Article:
ANNAPOLIS, Md. (7NEWS) — In the mid-’70s, Maryland was the first state in the country to institute the police Bill of Rights and about 20 states have since adopted similar measures.
Now, Maryland is the first state to repeal its original historic bill.
These police accountability measures include provisions to increase the civil liability limit on lawsuits involving police from $400,000 to $890,000. An officer convicted of causing serious injury or death through excessive force would face 10 years in prison.
Statewide use-of-force policy, an expansion of public access to some police disciplinary records, harsher penalties for cases involving excessive use of force, new limits on no-knock warrants, and a statewide body-camera mandate.
Law enforcement leaders such as the Sheriff in Harford County say this sets a dangerous precedent.
Jeffrey Gahler, the Sheriff in Harford County says, “As I have consistently maintained, no one wants bad police officers on their force or on the streets. To be equally as clear, the process, tools, and laws already existed to allow police leadership to fire those officers who should not be in service to our communities. Stripping away a proven due process system is not police reform.”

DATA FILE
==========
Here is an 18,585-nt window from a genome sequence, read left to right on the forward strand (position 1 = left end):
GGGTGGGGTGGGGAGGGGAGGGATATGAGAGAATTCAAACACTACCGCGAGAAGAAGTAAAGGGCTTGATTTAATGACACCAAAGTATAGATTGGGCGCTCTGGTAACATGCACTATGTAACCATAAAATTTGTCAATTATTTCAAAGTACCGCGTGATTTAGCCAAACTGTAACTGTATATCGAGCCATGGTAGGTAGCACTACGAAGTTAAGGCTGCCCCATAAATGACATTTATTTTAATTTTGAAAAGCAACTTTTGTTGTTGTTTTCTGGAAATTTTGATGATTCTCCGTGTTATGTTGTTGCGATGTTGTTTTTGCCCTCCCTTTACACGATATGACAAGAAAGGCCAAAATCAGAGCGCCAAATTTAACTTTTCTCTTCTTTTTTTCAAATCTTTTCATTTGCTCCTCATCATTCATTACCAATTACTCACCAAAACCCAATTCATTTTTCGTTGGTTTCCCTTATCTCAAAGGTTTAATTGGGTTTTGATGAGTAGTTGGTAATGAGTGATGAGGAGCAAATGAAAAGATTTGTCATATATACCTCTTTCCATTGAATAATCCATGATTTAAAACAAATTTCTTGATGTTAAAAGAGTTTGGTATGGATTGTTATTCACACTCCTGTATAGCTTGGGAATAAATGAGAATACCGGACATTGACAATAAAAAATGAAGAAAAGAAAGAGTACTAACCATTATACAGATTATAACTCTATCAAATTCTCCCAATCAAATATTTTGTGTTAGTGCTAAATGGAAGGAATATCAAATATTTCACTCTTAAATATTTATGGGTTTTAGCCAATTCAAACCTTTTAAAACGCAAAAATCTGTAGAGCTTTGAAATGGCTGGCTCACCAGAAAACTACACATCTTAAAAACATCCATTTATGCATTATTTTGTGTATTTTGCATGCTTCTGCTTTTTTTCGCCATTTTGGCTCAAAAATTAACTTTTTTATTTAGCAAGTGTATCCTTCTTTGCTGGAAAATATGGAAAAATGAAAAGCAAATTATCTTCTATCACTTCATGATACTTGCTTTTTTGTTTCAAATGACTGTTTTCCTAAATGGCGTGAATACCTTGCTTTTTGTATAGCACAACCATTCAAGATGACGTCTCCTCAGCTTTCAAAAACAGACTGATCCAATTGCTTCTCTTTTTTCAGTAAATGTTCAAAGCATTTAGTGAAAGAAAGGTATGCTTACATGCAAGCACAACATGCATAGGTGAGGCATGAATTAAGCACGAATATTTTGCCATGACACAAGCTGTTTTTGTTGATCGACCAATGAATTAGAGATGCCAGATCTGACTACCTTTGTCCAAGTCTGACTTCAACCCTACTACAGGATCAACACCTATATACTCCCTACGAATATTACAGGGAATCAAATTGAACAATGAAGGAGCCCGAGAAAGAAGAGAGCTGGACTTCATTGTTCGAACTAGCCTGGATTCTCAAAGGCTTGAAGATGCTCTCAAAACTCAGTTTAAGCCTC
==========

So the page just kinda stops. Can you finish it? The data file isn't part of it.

Maryland’s General assembly has taken drastic action to address police violence in the state. These police reform measures have passed with more than the three-fifths votes needed to override Governor Larry Hogan's vetoes.
The state’s law covers the due process for officers accused of misconduct. Advocates for repeal have called it one of the most extreme in the nation. The new law will also give more oversight power to civilians.
Jeff Waldstreicher, a Democrat who represents Maryland’s 18th District says, “When black and brown Marylanders lose their trust in the police force, their police force, it is like acid slowly eating through the framework of our democracy. When we lose trust, we risk the outcome that president Lincoln warned us about, that our nation may perish from this earth.”
In his veto letter, Governor Larry Hogan expressed concern that the police reform bills will damage police recruitment and retention, posing significant risks to public safety.